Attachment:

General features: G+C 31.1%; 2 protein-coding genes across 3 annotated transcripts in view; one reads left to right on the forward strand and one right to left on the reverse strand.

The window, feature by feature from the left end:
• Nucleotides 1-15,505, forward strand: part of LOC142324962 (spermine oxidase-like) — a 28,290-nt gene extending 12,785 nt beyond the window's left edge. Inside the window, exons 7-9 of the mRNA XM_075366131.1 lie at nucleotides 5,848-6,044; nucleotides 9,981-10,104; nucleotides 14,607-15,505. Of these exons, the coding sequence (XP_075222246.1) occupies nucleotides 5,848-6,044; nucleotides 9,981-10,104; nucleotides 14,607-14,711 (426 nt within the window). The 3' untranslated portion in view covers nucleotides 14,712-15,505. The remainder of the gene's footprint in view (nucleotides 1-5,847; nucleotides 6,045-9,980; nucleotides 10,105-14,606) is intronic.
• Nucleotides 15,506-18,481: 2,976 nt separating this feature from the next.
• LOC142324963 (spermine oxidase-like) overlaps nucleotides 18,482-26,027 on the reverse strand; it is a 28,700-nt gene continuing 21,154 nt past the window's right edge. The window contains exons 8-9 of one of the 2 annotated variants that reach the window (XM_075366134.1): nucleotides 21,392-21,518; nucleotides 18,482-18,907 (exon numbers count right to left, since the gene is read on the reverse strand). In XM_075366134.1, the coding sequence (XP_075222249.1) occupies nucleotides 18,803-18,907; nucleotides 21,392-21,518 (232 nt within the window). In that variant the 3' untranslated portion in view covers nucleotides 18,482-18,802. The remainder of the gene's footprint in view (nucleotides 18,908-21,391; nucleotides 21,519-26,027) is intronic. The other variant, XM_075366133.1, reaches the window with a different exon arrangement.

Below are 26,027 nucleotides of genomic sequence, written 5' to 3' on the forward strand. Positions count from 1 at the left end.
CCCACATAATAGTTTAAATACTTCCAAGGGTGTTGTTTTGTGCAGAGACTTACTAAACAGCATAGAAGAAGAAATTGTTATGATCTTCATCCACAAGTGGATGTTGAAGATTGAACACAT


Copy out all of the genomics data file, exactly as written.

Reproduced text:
General features: G+C 31.1%; 2 protein-coding genes across 3 annotated transcripts in view; one reads left to right on the forward strand and one right to left on the reverse strand.

The window, feature by feature from the left end:
• Nucleotides 1-15,505, forward strand: part of LOC142324962 (spermine oxidase-like) — a 28,290-nt gene extending 12,785 nt beyond the window's left edge. Inside the window, exons 7-9 of the mRNA XM_075366131.1 lie at nucleotides 5,848-6,044; nucleotides 9,981-10,104; nucleotides 14,607-15,505. Of these exons, the coding sequence (XP_075222246.1) occupies nucleotides 5,848-6,044; nucleotides 9,981-10,104; nucleotides 14,607-14,711 (426 nt within the window). The 3' untranslated portion in view covers nucleotides 14,712-15,505. The remainder of the gene's footprint in view (nucleotides 1-5,847; nucleotides 6,045-9,980; nucleotides 10,105-14,606) is intronic.
• Nucleotides 15,506-18,481: 2,976 nt separating this feature from the next.
• LOC142324963 (spermine oxidase-like) overlaps nucleotides 18,482-26,027 on the reverse strand; it is a 28,700-nt gene continuing 21,154 nt past the window's right edge. The window contains exons 8-9 of one of the 2 annotated variants that reach the window (XM_075366134.1): nucleotides 21,392-21,518; nucleotides 18,482-18,907 (exon numbers count right to left, since the gene is read on the reverse strand). In XM_075366134.1, the coding sequence (XP_075222249.1) occupies nucleotides 18,803-18,907; nucleotides 21,392-21,518 (232 nt within the window). In that variant the 3' untranslated portion in view covers nucleotides 18,482-18,802. The remainder of the gene's footprint in view (nucleotides 18,908-21,391; nucleotides 21,519-26,027) is intronic. The other variant, XM_075366133.1, reaches the window with a different exon arrangement.

Below are 26,027 nucleotides of genomic sequence, written 5' to 3' on the forward strand. Positions count from 1 at the left end.
CCCACATAATAGTTTAAATACTTCCAAGGGTGTTGTTTTGTGCAGAGACTTACTAAACAGCATAGAAGAAGAAATTGTTATGATCTTCATCCACAAGTGGATGTTGAAGATTGAACACAT